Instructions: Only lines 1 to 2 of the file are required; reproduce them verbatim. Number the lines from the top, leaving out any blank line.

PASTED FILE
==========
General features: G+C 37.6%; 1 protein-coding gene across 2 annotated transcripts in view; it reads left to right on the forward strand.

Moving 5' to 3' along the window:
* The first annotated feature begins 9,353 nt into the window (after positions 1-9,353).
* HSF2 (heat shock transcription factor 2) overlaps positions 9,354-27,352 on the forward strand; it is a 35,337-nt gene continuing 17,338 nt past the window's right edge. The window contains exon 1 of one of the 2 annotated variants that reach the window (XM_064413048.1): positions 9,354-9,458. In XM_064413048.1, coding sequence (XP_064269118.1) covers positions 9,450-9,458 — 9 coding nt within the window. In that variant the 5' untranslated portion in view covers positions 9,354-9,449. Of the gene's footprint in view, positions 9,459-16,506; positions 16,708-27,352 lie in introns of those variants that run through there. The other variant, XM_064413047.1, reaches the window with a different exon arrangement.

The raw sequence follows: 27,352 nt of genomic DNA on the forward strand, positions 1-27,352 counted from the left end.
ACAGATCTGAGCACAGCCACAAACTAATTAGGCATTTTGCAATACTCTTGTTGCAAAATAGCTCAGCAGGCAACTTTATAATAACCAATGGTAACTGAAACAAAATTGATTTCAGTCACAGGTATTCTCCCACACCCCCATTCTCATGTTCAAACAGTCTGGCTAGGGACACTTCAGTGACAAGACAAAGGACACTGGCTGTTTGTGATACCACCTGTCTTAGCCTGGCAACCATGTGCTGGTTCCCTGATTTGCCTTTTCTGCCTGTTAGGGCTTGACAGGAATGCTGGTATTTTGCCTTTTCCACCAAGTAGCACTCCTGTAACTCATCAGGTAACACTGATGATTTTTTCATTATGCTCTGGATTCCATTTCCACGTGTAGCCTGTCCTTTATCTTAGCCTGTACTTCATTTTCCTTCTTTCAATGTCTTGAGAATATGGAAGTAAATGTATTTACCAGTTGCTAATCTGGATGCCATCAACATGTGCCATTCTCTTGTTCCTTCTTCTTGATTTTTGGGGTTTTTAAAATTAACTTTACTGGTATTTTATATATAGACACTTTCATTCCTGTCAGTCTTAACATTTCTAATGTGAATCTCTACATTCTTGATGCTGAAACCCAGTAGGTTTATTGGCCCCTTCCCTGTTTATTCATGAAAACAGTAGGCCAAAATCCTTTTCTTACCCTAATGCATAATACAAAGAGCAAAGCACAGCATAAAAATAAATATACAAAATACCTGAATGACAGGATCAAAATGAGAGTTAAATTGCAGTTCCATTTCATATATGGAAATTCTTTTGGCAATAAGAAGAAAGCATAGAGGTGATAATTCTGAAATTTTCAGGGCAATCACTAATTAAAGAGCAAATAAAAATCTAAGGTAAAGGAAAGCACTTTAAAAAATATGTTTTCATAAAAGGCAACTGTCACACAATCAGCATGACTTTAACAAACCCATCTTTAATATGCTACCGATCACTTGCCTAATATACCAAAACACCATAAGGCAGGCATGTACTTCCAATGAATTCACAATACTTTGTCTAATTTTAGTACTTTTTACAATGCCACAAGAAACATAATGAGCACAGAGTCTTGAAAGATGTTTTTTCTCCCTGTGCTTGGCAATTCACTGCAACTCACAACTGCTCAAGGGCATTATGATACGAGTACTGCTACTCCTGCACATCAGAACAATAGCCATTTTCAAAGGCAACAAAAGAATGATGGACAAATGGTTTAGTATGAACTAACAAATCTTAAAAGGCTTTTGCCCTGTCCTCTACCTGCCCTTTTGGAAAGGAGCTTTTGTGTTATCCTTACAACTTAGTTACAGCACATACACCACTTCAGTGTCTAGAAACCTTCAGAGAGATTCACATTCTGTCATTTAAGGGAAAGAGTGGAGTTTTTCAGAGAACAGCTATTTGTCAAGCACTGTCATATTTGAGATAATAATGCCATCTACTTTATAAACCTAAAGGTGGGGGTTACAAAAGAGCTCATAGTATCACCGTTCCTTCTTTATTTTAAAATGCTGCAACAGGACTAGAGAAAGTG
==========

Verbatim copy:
General features: G+C 37.6%; 1 protein-coding gene across 2 annotated transcripts in view; it reads left to right on the forward strand.

Moving 5' to 3' along the window: